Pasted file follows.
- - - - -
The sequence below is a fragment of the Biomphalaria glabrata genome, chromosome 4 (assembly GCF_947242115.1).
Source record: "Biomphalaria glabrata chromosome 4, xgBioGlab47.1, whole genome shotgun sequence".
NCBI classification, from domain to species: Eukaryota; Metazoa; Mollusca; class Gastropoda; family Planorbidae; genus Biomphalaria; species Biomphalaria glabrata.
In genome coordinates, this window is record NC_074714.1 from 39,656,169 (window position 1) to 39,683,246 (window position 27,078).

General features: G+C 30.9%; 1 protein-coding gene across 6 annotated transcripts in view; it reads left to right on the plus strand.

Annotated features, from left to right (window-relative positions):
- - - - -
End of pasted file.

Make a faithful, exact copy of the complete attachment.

The sequence below is a fragment of the Biomphalaria glabrata genome, chromosome 4 (assembly GCF_947242115.1).
Source record: "Biomphalaria glabrata chromosome 4, xgBioGlab47.1, whole genome shotgun sequence".
NCBI classification, from domain to species: Eukaryota; Metazoa; Mollusca; class Gastropoda; family Planorbidae; genus Biomphalaria; species Biomphalaria glabrata.
In genome coordinates, this window is record NC_074714.1 from 39,656,169 (window position 1) to 39,683,246 (window position 27,078).

General features: G+C 30.9%; 1 protein-coding gene across 6 annotated transcripts in view; it reads left to right on the plus strand.

Annotated features, from left to right (window-relative positions):